The Need for Encryption and VPNs

There is a single, simple description of encryption and that is the ability to keep secrets. If that all sounds a bit sinister, it’s not meant to be because secrecy also equates to privacy which is vital in our digital age. Much of our lives has moved online and unfortunately the enabler for this is the internet which is about as secure as my wallet sticking out of my back pocket in Barcelona (note – not very).

The internet is not secure far from it, the underlying protocol (HTTP) has no security whatsoever and your data is relayed through a huge network of other peoples routers and servers. With some application it is a trivial task to intercept this data which is mostly in clear text.

So any security additions to this situation should be encouraged and there very few of them around. One of them is to use a virtual private network (VPN) which establishes a secure tunnel for transmitting your data down. The VPN is also encrypted so even if you are sitting in a small cafe, using their badly configured Wifi – you have some level of protection. In the corporate world this usually obligatory, most company laptops have VPN clients installed automatically to allow their employees to transmit data with and element of privacy.

Unfortunately the world’s biggest web sites don’t like you accessing their sites using VPNs for a variety of reason. Takes for example this situation where any VPN user will receive a Netflix proxy warning if they try and access the site.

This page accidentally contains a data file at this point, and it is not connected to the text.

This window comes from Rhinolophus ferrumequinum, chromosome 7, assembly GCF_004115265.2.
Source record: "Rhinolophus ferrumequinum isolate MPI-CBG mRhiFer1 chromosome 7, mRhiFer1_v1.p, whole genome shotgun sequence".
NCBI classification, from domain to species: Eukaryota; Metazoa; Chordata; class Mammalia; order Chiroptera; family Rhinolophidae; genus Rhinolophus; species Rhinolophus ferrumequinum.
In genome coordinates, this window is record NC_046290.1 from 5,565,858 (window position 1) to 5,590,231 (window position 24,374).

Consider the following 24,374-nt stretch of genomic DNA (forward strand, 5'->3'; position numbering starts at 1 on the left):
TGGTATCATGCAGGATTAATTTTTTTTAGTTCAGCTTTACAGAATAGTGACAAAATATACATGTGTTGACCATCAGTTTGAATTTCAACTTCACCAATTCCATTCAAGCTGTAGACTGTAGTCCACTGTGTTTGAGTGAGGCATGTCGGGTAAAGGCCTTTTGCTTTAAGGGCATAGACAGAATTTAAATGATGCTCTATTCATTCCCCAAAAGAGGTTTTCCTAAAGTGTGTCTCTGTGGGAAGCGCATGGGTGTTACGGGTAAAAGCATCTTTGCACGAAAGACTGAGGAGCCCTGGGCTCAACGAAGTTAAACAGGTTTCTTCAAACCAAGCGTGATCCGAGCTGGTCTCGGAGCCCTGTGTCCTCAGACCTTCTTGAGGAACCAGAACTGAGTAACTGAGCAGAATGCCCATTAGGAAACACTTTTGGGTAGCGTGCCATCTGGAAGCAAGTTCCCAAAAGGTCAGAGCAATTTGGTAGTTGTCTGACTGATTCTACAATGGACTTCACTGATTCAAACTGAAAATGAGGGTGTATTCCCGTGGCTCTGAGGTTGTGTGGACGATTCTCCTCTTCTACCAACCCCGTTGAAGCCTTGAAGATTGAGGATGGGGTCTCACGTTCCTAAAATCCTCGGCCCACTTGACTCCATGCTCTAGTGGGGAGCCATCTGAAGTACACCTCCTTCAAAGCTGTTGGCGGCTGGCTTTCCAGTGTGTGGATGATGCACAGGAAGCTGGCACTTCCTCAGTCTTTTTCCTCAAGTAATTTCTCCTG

Why do they do this? Well the biggest reason is that they cannot determine the location of a VPN user accurately. Netflix need to do this to ensure that subscribers don’t pick and choose which locale they want to watch, they want to enforce their control. So anyone in the UK would have to watch the UK version, French people would have to watch the French version and so on. This does cause some annoyance as the US version is the same price and has many times the content of most of the other versions of Netflix.

However their method has been to block any access from a VPN server based on a commercial IP address (which all are). This meant that effectively anyone using a VPN for whatever reason can’t watch Netflix while it is enabled. It’s a huge blow for people like me who use their VPN enabled all the time, simply to stay secure. Of course you can disable and then re-enable but in practice that’s not as simple to do.

Already we have seen one or two of the VPN services companies adapt however by using various redirection methods – How to Bypass the Netflix Block , however this involves using residential based IP addresses which are difficult to obtain and quite expensive. The reality is that many users will simply stop using VPN services for security particularly if more companies adopt this tactic. Remember even a normal user using a domestic VPN with no thoughts of using a different region will be blocked simply because they are using a VPN.